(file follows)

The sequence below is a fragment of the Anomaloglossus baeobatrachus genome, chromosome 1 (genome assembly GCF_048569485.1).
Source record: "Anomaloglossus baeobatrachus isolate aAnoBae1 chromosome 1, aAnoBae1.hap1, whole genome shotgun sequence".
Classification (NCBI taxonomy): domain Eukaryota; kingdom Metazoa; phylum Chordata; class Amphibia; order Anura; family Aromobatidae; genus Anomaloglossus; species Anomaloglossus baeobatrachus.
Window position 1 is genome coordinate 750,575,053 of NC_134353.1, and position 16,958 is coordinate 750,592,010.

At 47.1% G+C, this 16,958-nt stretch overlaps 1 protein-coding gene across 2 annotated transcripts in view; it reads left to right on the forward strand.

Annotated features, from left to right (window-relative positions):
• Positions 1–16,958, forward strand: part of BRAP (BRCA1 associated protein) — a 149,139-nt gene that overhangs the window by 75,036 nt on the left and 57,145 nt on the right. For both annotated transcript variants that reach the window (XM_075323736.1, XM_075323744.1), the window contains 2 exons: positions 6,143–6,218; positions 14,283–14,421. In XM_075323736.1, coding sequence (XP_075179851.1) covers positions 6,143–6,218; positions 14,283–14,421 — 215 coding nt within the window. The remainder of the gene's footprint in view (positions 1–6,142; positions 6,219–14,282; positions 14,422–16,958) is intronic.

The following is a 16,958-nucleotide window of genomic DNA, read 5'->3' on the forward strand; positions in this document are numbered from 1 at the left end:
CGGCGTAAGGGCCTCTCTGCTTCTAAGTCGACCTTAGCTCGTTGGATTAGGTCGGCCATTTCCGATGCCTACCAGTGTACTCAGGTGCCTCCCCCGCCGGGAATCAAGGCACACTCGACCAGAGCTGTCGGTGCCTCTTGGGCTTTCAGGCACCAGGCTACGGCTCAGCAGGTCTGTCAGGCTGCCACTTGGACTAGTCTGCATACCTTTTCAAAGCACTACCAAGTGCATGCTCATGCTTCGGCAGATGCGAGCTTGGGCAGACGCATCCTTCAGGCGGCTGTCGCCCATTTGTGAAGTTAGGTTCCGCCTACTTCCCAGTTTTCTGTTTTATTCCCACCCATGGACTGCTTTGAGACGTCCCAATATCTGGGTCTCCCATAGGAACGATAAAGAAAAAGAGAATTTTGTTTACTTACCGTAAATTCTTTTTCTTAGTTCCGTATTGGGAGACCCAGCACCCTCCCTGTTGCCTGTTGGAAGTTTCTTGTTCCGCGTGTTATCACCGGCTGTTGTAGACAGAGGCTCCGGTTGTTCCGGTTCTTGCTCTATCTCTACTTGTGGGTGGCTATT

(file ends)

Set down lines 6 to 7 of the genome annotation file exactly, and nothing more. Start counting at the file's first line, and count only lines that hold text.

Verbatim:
Annotated features, from left to right (window-relative positions):
• Positions 1–16,958, forward strand: part of BRAP (BRCA1 associated protein) — a 149,139-nt gene that overhangs the window by 75,036 nt on the left and 57,145 nt on the right. For both annotated transcript variants that reach the window (XM_075323736.1, XM_075323744.1), the window contains 2 exons: positions 6,143–6,218; positions 14,283–14,421. In XM_075323736.1, coding sequence (XP_075179851.1) covers positions 6,143–6,218; positions 14,283–14,421 — 215 coding nt within the window. The remainder of the gene's footprint in view (positions 1–6,142; positions 6,219–14,282; positions 14,422–16,958) is intronic.